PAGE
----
Wednesday, March 31, 2010

The Unexpected Event

Cleo (wearing her dress)
December 2002-March 17, 2009

On St. Patrick's Day this year, I took Miss Cleo into the vet for her blood test. We were trying a new drug to help her with her autoimmune hepatitis. We don't know when she first developed this deadly disease. She was a rescue and perhaps always had it. But she'd been in remission for years and now the disease had returned. She wasn't ill, yet, this was a preemptive strike against the disease. The drug wasn't working and made her dehydrated and so they gave her fluids. Being a curious basenji, she always enjoyed the vets, always loved the activity. She was sitting up, watching the world, then laid down and stopped breathing.

She died.

This is the unexpected event. 

First, I know all my wonderful readers will be sympathetic and empathetic and thank you. It's been a rough couple of weeks, but the family is recovering from the loss of this sweet dog.

Second, as all you creative people know, everything is used for our art. The last few days, I've been considering what many writing coaches call "The Unexpected Event." If used well, it's one of the most satisfying parts of a novel or short story or screenplay, etc. IF, that is. After this unexpected event, I realized some of what is needed to make it work.

The event must be improbable but not seemingly impossible or random. Although the vet was shocked and horrified that Cleo just...stopped breathing, she did have a serious, often fatal, disease. Although her disease seemed to be in remission, there was no knowing how much damage it had done, or even if it was in remission. Cleo was a basenji. All basenjis in the US are descended from 4 breeding pairs, so all basenjis suffer from inbreeding. Who knew what else was wrong? As the vet said over and over, "I didn't EXPECT Cleo to die today."

So the groundwork has to be laid carefully when writing the unexpected event--not too much or the reader will guess what's going to happen. Not too little or the reader will think "Where'd this come from? Ridiculous. Absurd." Having an unexpected event happen in my life has helped me sense where that balance of enough planted information or enough setup without forecasting the event.

Dear readers, have you had an unexpected event in your life that you can think of? Or several? Or many? How about in your writing?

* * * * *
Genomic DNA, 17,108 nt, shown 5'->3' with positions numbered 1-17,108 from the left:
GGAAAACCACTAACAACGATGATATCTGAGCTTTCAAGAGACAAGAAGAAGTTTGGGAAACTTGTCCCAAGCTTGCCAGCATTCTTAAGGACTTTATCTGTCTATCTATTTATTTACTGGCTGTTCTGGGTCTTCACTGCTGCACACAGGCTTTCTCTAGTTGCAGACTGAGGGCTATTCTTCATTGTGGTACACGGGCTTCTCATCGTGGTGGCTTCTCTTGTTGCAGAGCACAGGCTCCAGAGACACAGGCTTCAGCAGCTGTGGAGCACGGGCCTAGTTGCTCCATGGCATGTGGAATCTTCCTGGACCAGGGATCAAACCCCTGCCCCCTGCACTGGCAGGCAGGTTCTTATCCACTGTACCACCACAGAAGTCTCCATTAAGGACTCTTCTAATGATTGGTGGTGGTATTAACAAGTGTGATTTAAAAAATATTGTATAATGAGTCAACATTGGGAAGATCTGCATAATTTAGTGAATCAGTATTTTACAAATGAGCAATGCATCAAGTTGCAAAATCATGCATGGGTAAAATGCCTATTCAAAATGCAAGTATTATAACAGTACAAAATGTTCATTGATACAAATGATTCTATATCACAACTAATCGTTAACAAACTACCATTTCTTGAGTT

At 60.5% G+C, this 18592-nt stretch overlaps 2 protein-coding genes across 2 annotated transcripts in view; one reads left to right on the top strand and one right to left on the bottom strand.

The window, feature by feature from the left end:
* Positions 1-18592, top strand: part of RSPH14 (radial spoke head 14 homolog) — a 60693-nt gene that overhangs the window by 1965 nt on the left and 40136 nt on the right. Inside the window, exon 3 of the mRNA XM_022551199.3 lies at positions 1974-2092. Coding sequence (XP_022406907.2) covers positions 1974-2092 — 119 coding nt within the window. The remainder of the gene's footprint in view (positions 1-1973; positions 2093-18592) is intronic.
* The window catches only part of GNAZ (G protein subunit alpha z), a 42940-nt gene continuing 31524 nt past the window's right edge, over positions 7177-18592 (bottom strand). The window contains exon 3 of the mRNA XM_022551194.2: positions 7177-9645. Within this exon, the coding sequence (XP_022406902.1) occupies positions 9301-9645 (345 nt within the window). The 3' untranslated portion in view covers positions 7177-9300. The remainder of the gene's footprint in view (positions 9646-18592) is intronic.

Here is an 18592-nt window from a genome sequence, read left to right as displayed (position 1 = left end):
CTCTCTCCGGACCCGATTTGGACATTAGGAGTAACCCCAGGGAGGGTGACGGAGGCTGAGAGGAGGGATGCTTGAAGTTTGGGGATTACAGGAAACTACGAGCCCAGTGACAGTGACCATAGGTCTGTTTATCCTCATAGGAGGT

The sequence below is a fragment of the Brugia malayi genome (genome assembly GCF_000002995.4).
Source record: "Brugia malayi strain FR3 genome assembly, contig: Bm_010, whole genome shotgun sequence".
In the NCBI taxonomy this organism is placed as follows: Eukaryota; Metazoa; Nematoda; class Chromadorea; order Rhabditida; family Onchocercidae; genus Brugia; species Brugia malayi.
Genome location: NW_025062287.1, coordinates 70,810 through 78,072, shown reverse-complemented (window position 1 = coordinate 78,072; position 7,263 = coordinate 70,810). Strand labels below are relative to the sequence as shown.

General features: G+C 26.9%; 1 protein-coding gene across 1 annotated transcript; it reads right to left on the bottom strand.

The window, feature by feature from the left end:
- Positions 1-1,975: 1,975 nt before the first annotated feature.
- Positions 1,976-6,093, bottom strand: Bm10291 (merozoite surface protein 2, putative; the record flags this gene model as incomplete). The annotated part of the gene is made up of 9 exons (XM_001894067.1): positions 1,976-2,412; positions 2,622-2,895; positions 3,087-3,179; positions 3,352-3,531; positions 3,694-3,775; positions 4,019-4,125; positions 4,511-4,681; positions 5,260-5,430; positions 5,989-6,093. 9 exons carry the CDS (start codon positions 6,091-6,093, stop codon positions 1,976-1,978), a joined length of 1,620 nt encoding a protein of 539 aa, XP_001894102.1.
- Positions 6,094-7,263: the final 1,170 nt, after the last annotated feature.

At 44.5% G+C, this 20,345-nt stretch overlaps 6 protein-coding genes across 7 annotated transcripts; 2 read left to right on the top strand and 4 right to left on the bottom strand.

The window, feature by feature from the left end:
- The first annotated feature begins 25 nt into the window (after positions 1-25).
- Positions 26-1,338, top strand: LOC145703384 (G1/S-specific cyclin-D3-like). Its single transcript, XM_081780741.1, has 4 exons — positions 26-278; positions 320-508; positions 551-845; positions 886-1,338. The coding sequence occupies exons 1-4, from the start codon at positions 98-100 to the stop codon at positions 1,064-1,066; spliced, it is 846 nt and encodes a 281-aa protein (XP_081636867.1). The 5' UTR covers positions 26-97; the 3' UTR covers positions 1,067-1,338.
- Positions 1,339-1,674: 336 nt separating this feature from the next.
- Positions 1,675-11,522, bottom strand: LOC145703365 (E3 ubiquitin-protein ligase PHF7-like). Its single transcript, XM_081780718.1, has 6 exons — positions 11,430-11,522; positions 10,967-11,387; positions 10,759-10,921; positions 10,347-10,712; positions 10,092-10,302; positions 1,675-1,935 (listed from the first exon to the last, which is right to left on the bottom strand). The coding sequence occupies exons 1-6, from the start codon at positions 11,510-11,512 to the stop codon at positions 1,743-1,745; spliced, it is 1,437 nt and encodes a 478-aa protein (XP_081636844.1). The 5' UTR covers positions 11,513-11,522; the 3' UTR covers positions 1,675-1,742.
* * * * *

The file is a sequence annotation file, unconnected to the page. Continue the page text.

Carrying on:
Sunday, March 28, 2010

Sunday Places--Books and Odd

The last few Sunday posts have covered a wide range so I was going to cover books with this post but my good friend Kathy of Well Placed Words just blogged about books and her choices are fantastic. I'd add Writer tells all : insider secrets to getting your book published  by Robert Masello and Thanks, but this isn't for us : a (sort of) compassionate guide to why your writing is being rejected by Jessica Page Morrell.

Here's a link to a one line pitch contest with an agent at the Query Tracker blog: thanks to Suzette Saxton of Shooting Stars. Thanks, Suzette.

Next, why I've been absent the past couple of weeks because of an unexpected event.

Friday, March 12, 2010

Telling truths, telling lies

Helen of Straight from Hel awarded me the Creative Writer Award a couple of weeks ago. Since then, I've read and enjoyed several other award winners. But it got me to thinking about truth, lies and fiction and where the lines between them all are. Or are there lines? Any boundaries at all? Doesn't a story change as the storyteller changes? Don't we all "tell to our audience"? Even when writing the truth in the form a memoir such as Elizabeth of Sixth in Line, I believe writing or simply telling changes the tale.

Part of that is because truth is so odd, so fantastic, that it must be explained or simplified or something to be enjoyable to read. As proof here are a few truths that read like lies:
1. I graduated from college 3 months after I turned 19, the same year I was supposed to graduate from high school. This created many problems with employment as nobody believed me.
2. I can chew my own toenails (but don't).
3. The photo above is of the first blooming flowers on the original Oregon Trail. The trail is a few feet from my home in a suburb and my great-great grandfather traveled this same trail 150 years ago. This flower is considered a weed by many people because it grows wild.

So, dear readers, what do you think? Am I right about my ideas? Wrong? And what are some of your fantastic truths? Please share.

Sunday, March 7, 2010

Sunday Places--Classes

Hi all,

This week has been one of computer problems and taxes. Hence, my absence from the Web. I'm baack...this time with some classes to increase writing skills.

First, the online classes: offers inexpensive (usually $30.) on a wide variety of subjects with excellent writing coaches. offers different classes (again usually $30).
The Romance Writers of America's Suspense and Mystery offers classes ($30--this seems to be a standard).

Writing advice, much of it fantastic, abounds on the Internet. A couple of my favorite sites: has a wealth of articles interesting to the writer (and markets).
Margie Lawson's newsletter contains great lessons and contests to win her lecture packets.

Now, before I'm knocked off the Web, I'm headed over to visit some of my favorite blogs, some of which are listed in my sidebar (more soon).

Any classes or sites, dear readers, that you'd like to add?